At half past 5, we headed down the street to the Alehouse and met up with Pete for a pre-Speights tour glass, and Darin was introduced to Summit Golden Lager, the first of many great beers from the Speights brewery. Trevor, our guide at Speights walked us through the process of ingredient selection, brewing, fermenting, and packaging of the “Star of the South”. We then moved to the tasting room where we got to try a Pilsner, their Golden Ale, a Porter, Cider, and more! After a half hour in the tasting room (where we could “sample” as much as our hearts desired, which is in a word — awesome), we headed over to our 7:30pm dinner reservation and enjoyed a great 3 course meal, conversed, and enjoyed a great evening. Two of Pete’s friends joined up with us later and we all hung out until we closed the place at 11:30pm.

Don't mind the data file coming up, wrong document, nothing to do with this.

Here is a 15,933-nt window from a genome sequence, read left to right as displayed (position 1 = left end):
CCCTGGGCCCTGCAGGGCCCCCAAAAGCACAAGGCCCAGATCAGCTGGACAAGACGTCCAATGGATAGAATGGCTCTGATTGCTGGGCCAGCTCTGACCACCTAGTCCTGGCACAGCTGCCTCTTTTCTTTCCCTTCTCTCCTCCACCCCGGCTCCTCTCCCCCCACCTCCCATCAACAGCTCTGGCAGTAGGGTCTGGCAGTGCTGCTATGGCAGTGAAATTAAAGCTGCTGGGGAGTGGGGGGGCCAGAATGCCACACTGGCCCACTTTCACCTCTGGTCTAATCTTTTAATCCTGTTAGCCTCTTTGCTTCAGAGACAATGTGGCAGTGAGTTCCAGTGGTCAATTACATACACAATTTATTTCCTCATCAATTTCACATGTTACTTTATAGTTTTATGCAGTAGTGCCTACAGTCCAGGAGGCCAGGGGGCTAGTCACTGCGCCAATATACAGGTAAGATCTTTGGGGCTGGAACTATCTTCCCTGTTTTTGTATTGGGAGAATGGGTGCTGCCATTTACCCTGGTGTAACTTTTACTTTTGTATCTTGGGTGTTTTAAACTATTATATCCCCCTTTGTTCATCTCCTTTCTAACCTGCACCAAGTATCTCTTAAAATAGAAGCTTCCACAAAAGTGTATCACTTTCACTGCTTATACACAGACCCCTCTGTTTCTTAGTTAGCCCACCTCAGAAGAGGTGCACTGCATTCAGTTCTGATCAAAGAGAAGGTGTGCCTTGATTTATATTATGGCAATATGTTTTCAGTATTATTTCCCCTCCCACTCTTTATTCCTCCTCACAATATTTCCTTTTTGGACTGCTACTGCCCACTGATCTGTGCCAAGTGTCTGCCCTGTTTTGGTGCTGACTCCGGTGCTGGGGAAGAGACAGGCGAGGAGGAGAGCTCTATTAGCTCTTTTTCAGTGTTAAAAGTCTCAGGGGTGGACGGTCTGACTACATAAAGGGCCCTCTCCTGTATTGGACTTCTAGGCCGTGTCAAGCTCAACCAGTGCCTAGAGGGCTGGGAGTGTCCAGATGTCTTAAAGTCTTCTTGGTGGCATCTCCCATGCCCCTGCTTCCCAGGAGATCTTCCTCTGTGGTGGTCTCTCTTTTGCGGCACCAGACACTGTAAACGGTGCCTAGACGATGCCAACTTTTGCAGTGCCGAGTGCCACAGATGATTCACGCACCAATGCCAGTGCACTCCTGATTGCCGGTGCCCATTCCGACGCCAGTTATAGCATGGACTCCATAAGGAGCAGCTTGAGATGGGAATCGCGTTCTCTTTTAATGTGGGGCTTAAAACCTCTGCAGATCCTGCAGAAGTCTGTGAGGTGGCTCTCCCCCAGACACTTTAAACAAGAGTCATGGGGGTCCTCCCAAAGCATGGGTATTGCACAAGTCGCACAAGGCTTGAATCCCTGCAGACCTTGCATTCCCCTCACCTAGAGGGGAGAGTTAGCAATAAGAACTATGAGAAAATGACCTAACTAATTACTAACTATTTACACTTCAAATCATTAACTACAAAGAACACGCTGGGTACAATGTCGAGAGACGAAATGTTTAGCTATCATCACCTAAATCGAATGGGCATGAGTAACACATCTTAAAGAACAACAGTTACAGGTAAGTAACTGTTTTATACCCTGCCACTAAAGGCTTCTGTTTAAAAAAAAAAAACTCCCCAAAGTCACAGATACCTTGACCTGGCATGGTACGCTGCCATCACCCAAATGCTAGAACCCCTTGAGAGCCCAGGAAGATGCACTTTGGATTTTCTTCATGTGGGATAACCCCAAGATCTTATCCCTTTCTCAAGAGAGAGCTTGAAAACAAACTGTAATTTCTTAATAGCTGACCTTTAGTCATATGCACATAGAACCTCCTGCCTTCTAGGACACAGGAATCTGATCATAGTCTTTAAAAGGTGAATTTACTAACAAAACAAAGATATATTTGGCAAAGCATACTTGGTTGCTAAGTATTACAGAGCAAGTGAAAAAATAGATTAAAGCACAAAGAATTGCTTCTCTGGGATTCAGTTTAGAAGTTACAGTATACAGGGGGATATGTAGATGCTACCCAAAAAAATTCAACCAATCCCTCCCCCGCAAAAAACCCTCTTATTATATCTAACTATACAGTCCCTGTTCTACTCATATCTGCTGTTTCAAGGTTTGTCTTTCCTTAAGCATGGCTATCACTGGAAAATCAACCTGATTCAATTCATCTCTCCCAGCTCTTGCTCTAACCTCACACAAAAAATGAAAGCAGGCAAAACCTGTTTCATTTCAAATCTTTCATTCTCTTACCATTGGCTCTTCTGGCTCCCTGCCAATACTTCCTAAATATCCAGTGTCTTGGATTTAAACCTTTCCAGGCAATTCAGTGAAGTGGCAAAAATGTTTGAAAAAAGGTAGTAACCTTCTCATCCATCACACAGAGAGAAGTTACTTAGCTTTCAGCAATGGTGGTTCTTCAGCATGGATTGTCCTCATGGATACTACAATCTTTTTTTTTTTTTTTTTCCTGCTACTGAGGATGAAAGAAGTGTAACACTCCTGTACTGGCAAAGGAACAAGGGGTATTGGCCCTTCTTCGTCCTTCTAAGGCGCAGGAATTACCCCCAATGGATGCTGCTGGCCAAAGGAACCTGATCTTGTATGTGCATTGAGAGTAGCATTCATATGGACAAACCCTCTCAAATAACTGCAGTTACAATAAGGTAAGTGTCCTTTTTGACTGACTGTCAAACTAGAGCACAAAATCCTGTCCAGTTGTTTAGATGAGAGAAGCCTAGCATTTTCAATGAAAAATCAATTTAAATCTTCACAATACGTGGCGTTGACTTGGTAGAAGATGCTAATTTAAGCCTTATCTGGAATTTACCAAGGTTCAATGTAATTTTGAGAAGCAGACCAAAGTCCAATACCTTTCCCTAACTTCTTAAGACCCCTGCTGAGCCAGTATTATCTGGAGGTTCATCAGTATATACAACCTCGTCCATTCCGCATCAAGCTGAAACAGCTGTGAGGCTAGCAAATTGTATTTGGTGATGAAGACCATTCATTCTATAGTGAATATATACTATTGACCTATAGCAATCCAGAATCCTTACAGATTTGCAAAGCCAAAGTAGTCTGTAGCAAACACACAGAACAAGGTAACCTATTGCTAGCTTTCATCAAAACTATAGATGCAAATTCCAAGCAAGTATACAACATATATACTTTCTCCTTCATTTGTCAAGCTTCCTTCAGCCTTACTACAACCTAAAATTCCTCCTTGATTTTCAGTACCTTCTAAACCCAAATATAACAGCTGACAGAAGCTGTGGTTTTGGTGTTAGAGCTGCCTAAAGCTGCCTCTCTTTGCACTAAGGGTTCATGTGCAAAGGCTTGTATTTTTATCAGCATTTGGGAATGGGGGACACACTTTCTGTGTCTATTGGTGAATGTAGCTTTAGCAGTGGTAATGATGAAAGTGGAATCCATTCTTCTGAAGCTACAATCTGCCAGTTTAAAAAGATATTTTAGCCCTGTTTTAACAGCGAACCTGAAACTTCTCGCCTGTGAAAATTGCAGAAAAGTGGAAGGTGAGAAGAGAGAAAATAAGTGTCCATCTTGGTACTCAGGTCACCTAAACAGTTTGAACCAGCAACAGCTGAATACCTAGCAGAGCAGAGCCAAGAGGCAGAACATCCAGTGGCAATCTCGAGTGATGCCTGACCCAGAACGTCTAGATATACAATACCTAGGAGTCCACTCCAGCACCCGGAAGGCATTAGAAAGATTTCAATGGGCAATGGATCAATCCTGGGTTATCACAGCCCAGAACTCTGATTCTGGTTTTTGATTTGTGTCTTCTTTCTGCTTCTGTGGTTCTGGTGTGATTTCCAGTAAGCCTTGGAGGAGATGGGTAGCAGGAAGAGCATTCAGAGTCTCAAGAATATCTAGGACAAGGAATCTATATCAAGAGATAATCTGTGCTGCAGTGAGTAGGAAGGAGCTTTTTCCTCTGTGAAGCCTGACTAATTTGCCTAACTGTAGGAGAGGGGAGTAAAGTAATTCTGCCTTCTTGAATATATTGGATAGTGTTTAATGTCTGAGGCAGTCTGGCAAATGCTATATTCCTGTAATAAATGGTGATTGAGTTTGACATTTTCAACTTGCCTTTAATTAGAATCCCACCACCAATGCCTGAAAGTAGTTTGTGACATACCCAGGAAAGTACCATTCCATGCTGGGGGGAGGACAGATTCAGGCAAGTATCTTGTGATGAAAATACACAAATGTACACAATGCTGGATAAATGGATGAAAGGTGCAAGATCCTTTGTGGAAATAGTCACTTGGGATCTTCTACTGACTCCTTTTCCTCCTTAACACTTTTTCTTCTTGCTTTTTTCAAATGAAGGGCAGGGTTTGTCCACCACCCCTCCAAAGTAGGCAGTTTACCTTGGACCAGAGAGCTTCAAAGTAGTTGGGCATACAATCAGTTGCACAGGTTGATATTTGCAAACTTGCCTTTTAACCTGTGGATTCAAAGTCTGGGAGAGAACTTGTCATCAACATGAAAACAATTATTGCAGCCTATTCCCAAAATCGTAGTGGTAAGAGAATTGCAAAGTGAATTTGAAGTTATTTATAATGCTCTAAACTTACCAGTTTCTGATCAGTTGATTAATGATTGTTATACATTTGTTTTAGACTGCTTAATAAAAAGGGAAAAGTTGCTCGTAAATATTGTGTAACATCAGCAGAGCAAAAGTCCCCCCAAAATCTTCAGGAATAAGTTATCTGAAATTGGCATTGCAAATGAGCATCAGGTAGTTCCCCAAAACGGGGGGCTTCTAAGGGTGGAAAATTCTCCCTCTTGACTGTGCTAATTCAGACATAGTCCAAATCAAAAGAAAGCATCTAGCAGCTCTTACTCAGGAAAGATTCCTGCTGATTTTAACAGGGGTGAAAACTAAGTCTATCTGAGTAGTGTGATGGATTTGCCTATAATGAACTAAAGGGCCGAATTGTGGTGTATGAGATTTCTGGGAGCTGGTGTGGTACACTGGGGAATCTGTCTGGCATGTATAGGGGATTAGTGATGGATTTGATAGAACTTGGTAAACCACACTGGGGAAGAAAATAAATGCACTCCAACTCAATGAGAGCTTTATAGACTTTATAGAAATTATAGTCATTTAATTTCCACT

It was a great three days in Dunedin — a wonderful coastal town with a lot of great options and activities to enjoy! Tomorrow morning, we head north and towards Christchurch, our final stop for New Zealand on this pass.